The field of studio lighting equipment is a large one and advanced amateur and professional photographers have many different kinds of products to choose from. There are self-powered monolights, traditional power pack and head systems, or continuous light sources that let you see in real time the lighting effect that’s produced. The kind of photographer you are and the type of images you make determines the lighting system that best fits your working style and Dynalite, Interfit, and Rime Lite are three companies that produce systems for every photographic discipline.
Joe Farace Posted: Nov 15, 2012 Published: Oct 01, 2012 1 comments
One of the first lighting kits I ever owned was a set of Smith-Victor Adapta-Lights that had screw-base sockets for photoflood lamps. Son of a gun, the company still offers Adapta-Lights as an entry-level solution for beginning portrait photographers who want to work with hot lights. On the other hand, if you prefer making portraits using electronic flash, Smith-Victor’s three-light FL700K Strobe Light Kit may be just what you’re looking for.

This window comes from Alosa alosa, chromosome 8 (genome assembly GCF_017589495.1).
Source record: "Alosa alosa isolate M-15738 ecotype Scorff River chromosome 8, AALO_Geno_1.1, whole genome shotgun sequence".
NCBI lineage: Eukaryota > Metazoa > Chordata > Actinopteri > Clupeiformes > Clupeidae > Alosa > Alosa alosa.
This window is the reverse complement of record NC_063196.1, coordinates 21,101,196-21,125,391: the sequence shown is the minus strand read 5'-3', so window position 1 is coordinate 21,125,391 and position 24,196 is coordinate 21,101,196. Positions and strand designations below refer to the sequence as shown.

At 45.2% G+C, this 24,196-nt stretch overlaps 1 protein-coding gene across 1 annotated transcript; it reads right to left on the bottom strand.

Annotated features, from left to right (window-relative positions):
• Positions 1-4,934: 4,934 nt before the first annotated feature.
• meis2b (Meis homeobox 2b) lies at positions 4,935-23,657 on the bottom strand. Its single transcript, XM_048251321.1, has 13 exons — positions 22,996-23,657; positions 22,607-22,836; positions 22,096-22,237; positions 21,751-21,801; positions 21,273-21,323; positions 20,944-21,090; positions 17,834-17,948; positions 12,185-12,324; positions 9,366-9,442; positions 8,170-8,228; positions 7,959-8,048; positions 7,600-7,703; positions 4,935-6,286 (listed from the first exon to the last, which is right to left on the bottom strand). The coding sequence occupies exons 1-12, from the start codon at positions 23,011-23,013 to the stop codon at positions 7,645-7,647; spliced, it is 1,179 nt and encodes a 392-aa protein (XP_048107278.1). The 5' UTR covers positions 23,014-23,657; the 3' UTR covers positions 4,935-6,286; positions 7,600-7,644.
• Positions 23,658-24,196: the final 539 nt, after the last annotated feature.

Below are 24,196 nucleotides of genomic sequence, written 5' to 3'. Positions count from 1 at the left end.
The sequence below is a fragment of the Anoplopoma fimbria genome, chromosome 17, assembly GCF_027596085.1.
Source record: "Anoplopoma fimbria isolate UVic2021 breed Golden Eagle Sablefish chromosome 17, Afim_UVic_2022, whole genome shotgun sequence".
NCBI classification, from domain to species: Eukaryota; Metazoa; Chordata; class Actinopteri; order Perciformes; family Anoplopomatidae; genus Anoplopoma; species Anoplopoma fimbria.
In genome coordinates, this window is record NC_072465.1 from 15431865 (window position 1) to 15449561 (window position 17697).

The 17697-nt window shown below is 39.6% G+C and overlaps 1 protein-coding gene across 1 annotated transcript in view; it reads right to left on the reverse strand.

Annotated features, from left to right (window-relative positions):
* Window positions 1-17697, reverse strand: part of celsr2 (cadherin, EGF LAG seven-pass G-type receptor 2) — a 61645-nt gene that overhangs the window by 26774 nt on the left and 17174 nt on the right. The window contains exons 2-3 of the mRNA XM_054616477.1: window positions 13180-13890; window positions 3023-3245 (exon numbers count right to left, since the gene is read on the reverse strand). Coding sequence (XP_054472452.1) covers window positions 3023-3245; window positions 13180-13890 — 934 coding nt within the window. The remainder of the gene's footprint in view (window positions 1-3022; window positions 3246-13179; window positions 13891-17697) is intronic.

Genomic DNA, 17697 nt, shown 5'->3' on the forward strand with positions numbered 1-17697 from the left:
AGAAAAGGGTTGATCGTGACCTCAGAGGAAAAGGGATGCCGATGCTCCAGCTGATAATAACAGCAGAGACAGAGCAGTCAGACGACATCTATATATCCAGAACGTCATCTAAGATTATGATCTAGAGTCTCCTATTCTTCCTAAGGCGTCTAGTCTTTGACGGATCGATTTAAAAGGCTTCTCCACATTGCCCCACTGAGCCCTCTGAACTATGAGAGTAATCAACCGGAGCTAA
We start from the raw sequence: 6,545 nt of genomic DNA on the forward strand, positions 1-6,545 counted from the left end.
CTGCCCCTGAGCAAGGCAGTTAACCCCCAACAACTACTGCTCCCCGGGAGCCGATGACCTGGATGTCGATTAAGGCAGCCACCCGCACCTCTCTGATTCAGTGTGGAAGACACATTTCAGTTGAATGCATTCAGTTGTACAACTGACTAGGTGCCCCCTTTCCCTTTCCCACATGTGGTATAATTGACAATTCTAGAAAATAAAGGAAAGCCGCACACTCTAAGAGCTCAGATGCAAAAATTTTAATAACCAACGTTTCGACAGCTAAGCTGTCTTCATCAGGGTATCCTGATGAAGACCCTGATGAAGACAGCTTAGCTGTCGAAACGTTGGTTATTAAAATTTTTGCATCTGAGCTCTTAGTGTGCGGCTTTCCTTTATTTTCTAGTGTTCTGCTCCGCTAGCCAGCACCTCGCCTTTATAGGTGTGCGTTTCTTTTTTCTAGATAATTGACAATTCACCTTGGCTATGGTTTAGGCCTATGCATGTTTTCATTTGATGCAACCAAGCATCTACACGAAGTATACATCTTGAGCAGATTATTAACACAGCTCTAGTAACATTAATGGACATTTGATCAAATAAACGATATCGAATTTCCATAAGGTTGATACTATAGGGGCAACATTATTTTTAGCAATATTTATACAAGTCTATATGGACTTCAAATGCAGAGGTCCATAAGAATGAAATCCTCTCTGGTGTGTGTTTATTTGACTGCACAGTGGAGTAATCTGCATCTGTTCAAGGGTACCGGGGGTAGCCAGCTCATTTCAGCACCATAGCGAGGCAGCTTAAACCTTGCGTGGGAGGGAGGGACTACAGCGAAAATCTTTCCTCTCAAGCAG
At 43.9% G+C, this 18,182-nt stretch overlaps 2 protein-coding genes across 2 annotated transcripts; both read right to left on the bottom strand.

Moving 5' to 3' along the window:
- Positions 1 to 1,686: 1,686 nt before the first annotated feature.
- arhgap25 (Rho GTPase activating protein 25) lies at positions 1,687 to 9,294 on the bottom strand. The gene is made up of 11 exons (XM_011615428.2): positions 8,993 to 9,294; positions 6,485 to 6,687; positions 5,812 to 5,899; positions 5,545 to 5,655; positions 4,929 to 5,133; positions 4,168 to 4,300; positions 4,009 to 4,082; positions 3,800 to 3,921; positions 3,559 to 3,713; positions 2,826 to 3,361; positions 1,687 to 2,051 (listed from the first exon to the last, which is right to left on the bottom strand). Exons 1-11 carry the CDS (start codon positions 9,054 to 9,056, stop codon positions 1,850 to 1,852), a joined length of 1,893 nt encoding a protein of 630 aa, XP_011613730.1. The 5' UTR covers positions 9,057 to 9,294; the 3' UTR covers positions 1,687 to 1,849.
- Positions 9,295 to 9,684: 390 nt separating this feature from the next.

The FL700K Strobe Light Kit that I tested is designed for amateur photographers and aspiring pros and contains two FLC300 (320 ws) FlashLite and one 110i (110 ws) FlashLite monolights. The FLC300 monolights offer continuously variable flash power settings, a test button, a ready light, and an optical slave for wireless triggering and have an umbrella stand adapter that’s compatible with 3/8” through 5/8” light stand posts. To expand the kit’s capabilities, Smith-Victor offers more than 100 accessories and light modifiers for the FLC300 monolights, including softboxes, reflectors, snoots, grids, and barn doors. The 110i monolight has a full- or half-power setting, optical slave, small built-in reflector, and umbrella mount. When used together, all three lights give you lots of flexibility for lighting studio or on-location portraits.

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Kevin Kubota Posted: Oct 12, 2012 Published: Sep 01, 2012 15 comments